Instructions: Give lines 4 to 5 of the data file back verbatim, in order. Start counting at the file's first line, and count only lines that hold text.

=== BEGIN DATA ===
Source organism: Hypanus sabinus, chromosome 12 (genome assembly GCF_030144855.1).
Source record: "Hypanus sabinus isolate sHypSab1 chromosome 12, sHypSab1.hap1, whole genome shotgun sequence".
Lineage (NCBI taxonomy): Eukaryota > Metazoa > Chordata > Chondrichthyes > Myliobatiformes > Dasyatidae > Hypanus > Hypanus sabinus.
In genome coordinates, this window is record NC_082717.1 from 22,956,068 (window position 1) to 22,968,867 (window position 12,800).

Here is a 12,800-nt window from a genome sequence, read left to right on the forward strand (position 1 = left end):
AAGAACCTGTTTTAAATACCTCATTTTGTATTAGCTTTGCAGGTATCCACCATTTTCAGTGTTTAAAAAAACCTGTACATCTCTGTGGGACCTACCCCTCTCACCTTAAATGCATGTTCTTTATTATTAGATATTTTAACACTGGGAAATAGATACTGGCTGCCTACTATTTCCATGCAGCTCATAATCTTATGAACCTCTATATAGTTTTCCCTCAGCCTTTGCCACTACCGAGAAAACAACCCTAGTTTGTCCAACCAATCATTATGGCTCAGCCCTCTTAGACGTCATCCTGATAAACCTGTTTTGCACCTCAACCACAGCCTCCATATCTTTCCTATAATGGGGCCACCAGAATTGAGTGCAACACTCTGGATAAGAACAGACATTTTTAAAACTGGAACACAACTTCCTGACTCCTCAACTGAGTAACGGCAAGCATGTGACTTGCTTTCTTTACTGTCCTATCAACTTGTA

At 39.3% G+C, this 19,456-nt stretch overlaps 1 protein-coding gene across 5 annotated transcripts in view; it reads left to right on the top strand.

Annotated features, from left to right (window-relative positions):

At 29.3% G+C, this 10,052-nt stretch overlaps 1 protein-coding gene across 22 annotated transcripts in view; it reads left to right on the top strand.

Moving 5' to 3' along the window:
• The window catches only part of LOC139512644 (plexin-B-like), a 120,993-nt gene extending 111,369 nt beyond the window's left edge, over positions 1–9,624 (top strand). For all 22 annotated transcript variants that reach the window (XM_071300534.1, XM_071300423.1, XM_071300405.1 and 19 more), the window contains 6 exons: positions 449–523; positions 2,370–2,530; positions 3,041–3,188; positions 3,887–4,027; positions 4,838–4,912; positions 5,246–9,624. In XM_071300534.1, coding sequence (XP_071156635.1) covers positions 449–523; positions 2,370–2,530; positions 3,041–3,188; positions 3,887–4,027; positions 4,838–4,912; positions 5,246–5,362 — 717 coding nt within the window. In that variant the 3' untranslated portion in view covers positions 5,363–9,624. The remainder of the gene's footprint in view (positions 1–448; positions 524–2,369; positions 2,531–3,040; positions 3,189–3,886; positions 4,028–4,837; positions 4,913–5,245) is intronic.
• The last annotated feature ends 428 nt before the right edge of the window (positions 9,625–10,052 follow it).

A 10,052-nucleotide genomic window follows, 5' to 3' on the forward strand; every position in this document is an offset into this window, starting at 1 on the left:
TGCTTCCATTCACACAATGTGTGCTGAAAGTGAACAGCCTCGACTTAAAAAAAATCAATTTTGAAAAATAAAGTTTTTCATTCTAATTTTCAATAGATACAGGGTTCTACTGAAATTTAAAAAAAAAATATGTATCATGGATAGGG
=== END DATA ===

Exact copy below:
In genome coordinates, this window is record NC_082717.1 from 22,956,068 (window position 1) to 22,968,867 (window position 12,800).

Here is a 12,800-nt window from a genome sequence, read left to right on the forward strand (position 1 = left end):